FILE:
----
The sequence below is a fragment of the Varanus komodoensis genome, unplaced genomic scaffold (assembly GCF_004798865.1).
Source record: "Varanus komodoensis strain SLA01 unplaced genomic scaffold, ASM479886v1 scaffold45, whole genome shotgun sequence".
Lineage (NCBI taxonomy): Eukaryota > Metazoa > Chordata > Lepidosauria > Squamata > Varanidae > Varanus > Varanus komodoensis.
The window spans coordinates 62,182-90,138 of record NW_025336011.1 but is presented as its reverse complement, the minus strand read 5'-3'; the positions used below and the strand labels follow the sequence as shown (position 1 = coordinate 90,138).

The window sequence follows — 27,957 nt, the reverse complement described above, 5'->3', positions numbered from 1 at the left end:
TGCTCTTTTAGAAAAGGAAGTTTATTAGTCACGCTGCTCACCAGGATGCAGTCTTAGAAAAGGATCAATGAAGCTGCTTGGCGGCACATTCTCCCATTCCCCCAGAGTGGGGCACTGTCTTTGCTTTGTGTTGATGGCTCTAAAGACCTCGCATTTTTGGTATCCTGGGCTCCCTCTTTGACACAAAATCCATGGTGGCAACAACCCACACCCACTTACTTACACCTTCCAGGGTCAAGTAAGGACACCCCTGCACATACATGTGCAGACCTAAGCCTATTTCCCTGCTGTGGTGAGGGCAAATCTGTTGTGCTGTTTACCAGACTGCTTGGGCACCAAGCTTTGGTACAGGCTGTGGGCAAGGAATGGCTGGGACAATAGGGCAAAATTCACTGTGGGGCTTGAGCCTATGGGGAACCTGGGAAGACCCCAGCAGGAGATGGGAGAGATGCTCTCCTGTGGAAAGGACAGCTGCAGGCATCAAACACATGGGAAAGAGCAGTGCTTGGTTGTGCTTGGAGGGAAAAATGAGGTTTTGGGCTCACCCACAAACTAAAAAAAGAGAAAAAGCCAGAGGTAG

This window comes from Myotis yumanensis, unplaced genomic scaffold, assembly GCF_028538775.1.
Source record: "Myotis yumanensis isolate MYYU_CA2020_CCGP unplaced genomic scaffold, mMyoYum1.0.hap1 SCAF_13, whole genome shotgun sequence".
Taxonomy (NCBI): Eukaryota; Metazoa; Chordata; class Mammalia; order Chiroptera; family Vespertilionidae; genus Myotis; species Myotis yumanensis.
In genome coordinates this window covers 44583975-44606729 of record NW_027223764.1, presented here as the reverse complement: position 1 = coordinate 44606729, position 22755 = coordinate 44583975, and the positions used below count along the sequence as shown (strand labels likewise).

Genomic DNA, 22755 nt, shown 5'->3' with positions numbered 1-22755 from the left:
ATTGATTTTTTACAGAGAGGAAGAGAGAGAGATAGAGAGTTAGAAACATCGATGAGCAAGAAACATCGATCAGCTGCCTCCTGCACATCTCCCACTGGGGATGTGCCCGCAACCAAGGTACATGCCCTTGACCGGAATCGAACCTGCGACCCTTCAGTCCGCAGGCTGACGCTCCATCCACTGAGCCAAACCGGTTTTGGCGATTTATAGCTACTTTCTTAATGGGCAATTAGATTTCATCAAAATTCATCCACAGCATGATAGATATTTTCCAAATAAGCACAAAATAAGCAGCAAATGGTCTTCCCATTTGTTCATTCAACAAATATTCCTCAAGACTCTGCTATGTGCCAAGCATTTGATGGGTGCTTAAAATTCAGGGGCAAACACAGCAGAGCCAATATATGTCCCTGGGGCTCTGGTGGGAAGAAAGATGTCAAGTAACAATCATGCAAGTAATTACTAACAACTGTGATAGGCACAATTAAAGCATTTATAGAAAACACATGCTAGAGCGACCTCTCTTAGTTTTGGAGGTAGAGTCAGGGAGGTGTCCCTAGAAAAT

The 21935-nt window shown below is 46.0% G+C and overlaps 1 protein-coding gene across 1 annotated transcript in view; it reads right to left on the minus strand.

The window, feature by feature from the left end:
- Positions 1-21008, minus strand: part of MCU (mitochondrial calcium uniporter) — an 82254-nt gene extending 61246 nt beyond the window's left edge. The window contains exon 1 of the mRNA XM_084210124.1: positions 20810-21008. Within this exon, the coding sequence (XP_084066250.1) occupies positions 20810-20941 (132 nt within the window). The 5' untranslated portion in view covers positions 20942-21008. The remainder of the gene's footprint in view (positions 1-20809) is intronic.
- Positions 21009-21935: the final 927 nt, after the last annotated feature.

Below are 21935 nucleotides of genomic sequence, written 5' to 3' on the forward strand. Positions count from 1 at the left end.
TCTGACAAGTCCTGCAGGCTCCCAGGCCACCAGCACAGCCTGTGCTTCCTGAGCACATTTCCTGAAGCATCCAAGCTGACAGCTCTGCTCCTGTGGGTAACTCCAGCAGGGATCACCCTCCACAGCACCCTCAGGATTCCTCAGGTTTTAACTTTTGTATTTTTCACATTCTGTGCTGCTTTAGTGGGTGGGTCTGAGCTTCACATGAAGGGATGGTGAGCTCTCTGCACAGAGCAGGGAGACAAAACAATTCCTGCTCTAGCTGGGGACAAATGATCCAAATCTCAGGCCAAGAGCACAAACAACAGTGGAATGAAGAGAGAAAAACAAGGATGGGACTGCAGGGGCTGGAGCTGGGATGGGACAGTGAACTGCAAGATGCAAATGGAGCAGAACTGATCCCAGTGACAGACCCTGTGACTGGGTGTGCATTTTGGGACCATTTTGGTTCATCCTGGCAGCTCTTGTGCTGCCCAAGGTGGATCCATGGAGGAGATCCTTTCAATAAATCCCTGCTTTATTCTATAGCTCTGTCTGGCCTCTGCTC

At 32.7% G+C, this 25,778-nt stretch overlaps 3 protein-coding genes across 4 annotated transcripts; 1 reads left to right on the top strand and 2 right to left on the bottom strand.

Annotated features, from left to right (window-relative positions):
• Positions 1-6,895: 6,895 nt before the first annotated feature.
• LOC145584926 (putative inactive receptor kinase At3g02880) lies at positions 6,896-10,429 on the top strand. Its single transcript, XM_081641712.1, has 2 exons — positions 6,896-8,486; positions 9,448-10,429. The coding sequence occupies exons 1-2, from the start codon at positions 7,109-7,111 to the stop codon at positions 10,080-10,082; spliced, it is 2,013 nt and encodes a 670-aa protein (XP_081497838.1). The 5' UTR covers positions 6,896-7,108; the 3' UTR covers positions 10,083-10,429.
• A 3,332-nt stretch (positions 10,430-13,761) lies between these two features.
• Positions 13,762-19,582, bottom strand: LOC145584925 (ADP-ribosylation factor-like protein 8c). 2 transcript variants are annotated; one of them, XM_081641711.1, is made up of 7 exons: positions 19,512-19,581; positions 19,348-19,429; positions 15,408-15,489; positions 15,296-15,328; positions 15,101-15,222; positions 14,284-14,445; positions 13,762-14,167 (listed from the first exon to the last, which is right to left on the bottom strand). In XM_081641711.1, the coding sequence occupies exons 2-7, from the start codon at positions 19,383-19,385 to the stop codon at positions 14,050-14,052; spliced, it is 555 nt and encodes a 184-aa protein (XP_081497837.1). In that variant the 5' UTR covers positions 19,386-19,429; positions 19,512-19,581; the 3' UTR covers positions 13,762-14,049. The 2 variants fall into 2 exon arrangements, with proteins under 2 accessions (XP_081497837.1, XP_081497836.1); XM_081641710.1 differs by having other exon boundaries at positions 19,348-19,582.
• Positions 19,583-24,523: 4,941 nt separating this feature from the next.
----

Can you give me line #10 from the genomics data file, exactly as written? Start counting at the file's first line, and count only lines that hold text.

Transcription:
In genome coordinates this window covers 44583975-44606729 of record NW_027223764.1, presented here as the reverse complement: position 1 = coordinate 44606729, position 22755 = coordinate 44583975, and the positions used below count along the sequence as shown (strand labels likewise).